This chapter and the one which follows are, even more usual, an overview of considerations - they do not give details! In the whole area of finance, expert advice is normally essential.
You should study the relevant material which is developed in Bott, Coleman, Eaton & Rowland, or similar textbooks, which go into greater detail. One of the reasons for continuing to recommend this as a specified textbook is the clarity of its description of financial issues - a clarity which has been much praised by former generations of TBS accounting specialists!
Our problem, as professional computer scientists, is that anyone involved in technical work or in management must have some understanding! It is, quite simply, impossible to work at any sort of promoted level in an organisation without having some grasp of the basics of company finance. In particular we must all understand:
Over this chapter and the next we look in turn at these five areas.
It is very easy to appreciate that there are costs associated with any particular activity. Forming a basis on which to calculate or even estimate these is not always so easy. The accountants try to make things easier by identifying a number of different areas.
These are the most obvious, and the easiest to calculate ...
... from the simple formula, (relevant hours) * (hourly salary)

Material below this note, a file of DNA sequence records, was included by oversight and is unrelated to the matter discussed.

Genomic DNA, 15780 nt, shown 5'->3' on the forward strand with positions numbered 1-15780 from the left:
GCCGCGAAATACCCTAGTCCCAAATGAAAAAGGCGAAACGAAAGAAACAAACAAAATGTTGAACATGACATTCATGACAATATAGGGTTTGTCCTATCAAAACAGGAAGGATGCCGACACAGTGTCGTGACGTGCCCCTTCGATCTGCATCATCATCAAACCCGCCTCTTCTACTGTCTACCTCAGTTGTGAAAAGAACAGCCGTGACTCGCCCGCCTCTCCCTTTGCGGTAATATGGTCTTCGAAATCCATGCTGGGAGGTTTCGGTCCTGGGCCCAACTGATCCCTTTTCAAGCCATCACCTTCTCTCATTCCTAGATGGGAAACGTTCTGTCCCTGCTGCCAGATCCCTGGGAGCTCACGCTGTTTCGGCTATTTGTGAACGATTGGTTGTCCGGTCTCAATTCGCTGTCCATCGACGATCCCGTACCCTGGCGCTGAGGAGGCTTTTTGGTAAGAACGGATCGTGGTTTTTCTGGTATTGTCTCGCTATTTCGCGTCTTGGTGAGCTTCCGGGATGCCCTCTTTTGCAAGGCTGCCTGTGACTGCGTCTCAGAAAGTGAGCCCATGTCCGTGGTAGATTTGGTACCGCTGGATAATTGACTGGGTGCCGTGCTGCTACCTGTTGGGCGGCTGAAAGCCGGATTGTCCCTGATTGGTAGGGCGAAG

But it's not quite as simple as that, for we also have extra payments automatically required as a simple consequence of making a salary payment
all in all, we are paying perhaps 1.4 * ("obvious" salary costs)
These too are not quite as obvious as they appear at first sight! Indeed, they're quite tricky and far removed form the simple thought that the cost of getting a computer is what you have to pay for it when you go into the shop.
The difficulty is that the computer, indeed any piece of equipment, retains a value (a varying value, as time passes) and we have to find a way of coping with that.
The costs of any piece of equipment naturally falls into two distinct parts, one fixed, one variable.
Very simple, in principle:
although it disguises two potential complications. Firstly, it may be necessary to spread this cost over a period of time. Secondly, we mightn't actually be in a position to say what the value of the piece of equipment is going to be at the end of its period of service.
We can get round both these consideration by considering the idea of "depreciation", where we apply some sort of formula to calculate a drop in value over a period of time. There are two standard ways of doing this, straight line and variable depreciation ("variable" here is a title, the name of a pattern of depreciation ... we have not yet got to the issues of the variable equipment costs). The straight line graph shows an item being depreciated uniformly over a period of twelve years (meaning that after four year it has reduced to two-thirds of its initial value) and might be appropriate for something like a set of furnishings. The variable graph shows a depreciating balance calculation, where the item loses each year a third of its value at the start of the year; it might be appropriate for a motor vehicle, maybe even for a small computer network.